In Santa Fe, a local foundation conducted a thorough Cost-Benefit Analysis prior to the implementation of the LEAD-like program and predicted impressive savings to the city while improving outcomes for individuals and safety for communities and neighborhoods.[2]


There are certain key principles that a successful program must adhere to, even as it is adapted to local needs and circumstances. These include:

  • Adequate training, clear administrative policies & diversion protocols for law enforcement officers.
  • Immediate access to needed services for program participants, rather than referral to a waiting list.
  • Service-dedicated funding, meaning approximately 50% of program funding will be directed toward acquiring direct services for program participants, rather than toward program overhead, administration or staffing.
  • Commitment to a harm reduction approach, meaning a focus on individual and community wellness, rather than an exclusive focus on sobriety/abstinence.
  • Use of peer outreach workers and competent case managers. Decades of research demonstrate that peer-based interventions are a highly successful way to intervene with marginalized populations. Peer outreach workers and case managers have different and important roles as community guides and/or advocates, who work to link diverted individuals to housing, vocational and educational opportunities and community services, while also providing credible role models of success.
  • Involvement of neighborhood public safety leaders. Concerned community members will have the opportunity to engage with the program as it develops, through an advisory board structure. This will help ensure community public safety leaders’ comfort with a new approach. Ideally, community members may also be able to refer individuals for program participation.
  • Clearly delineated evaluation criteria and procedures to ensure accountability to the public and facilitate review of programmatic effectiveness by policymakers, including an independent evaluation of the program by outside experts.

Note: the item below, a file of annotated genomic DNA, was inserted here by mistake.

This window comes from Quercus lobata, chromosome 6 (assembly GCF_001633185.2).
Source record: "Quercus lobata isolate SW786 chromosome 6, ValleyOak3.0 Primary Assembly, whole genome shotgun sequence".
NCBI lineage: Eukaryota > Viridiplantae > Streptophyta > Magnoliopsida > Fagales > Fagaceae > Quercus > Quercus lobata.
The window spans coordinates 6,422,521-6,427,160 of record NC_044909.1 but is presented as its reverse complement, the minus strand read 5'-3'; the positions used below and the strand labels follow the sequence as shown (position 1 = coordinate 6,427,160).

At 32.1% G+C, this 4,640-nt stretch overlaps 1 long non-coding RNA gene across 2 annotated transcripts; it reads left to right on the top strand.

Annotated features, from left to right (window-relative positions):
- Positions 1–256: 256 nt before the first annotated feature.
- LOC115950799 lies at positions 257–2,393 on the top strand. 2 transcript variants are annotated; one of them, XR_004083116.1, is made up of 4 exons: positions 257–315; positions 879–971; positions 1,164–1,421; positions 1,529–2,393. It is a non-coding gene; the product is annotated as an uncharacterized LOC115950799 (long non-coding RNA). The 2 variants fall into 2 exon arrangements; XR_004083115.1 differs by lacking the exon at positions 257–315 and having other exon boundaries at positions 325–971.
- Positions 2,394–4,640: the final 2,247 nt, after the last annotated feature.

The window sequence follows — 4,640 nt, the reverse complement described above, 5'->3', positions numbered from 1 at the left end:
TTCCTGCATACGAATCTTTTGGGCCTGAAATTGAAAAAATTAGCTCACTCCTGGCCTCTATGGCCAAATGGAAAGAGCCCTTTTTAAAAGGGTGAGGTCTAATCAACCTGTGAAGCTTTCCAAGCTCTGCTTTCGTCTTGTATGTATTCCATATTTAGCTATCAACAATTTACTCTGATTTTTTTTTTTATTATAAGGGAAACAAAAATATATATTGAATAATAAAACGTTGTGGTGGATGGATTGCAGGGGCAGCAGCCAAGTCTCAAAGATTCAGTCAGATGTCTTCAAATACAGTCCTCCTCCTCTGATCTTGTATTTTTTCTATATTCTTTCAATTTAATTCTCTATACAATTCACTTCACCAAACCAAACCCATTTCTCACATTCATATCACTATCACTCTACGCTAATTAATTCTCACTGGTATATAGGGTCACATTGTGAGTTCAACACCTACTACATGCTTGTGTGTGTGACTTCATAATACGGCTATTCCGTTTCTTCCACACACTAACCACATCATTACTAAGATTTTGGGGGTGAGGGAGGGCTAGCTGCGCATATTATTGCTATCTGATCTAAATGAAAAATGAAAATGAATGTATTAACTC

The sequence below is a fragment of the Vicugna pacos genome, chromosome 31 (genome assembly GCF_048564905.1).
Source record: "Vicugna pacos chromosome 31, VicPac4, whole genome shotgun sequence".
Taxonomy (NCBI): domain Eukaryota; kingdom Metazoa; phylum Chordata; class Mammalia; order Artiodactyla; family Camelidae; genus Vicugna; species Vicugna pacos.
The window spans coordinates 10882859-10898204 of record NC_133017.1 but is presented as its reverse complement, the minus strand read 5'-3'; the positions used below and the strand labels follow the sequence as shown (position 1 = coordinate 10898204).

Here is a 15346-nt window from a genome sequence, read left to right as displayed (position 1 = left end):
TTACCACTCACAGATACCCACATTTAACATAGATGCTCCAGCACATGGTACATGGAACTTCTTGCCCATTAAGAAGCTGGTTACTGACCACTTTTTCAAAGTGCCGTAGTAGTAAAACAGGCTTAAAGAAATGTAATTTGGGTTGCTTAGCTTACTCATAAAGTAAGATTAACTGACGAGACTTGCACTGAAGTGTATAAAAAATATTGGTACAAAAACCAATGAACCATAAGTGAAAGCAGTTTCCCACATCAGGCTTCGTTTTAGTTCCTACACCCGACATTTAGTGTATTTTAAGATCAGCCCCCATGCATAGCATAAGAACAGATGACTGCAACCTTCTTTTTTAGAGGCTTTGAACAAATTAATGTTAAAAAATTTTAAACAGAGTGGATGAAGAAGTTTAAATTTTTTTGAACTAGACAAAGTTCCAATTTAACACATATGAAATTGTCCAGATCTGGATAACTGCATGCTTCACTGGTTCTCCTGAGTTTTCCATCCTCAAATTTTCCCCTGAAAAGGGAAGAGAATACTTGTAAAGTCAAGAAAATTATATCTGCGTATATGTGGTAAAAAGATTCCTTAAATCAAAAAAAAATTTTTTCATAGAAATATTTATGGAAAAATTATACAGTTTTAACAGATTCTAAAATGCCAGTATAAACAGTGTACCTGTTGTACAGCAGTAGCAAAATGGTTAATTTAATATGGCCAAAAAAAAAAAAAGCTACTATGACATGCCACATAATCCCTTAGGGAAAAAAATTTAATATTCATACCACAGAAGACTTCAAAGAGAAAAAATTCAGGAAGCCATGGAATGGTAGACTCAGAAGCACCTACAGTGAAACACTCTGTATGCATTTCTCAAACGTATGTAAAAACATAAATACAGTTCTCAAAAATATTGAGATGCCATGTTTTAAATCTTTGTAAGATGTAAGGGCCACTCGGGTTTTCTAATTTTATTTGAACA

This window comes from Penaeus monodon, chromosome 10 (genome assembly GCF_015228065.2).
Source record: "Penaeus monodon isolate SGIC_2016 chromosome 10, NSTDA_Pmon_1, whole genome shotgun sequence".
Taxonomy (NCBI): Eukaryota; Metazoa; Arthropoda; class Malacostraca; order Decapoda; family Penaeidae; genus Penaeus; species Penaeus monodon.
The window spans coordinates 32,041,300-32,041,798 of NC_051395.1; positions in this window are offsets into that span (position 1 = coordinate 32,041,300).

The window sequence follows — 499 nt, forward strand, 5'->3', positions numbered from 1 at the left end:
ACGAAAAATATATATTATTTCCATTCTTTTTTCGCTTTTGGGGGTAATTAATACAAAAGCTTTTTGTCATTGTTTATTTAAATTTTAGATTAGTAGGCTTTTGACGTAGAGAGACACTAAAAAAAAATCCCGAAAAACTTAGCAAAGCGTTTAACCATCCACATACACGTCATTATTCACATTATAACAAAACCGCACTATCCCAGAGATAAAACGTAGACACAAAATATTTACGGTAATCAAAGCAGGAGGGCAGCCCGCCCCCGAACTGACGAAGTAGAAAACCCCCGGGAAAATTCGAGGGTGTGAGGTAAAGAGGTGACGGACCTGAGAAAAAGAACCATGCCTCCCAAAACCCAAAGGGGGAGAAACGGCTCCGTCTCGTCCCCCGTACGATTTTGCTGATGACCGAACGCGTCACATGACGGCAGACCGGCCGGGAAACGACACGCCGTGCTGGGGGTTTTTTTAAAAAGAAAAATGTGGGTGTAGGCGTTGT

• Cultural competency in all aspects of the program, including outreach, case management, and service provision.
  • Commitment to capturing and reinvesting criminal justice savings to sustain pre-booking diversion programs, and support improvement and expansion of other “upstream” human services and education efforts.


Atlanta Police Department, social service providers, formerly incarcerated people, members of the LGBT community, and neighborhood residents agree that the City of Atlanta can no longer afford to rely exclusively on criminal sanctions to address many of our public health and safety challenges. We all know that arrest and jail are not effective deterrents and recidivism rates are frustratingly high. By implementing a pre-arrest diversion program, Atlanta can better the lives of our most vulnerable residents while improving our communities’ quality of life and increasing public safety and health.

[1] “LEAD Program Evaluation: Recidivism Report,” Collins, Lonczak, Clifasefi, University of Washington, March, 2015

[2] “LEAD Cost Benefit Analysis,” Santa Fe Community Foundation, June 2013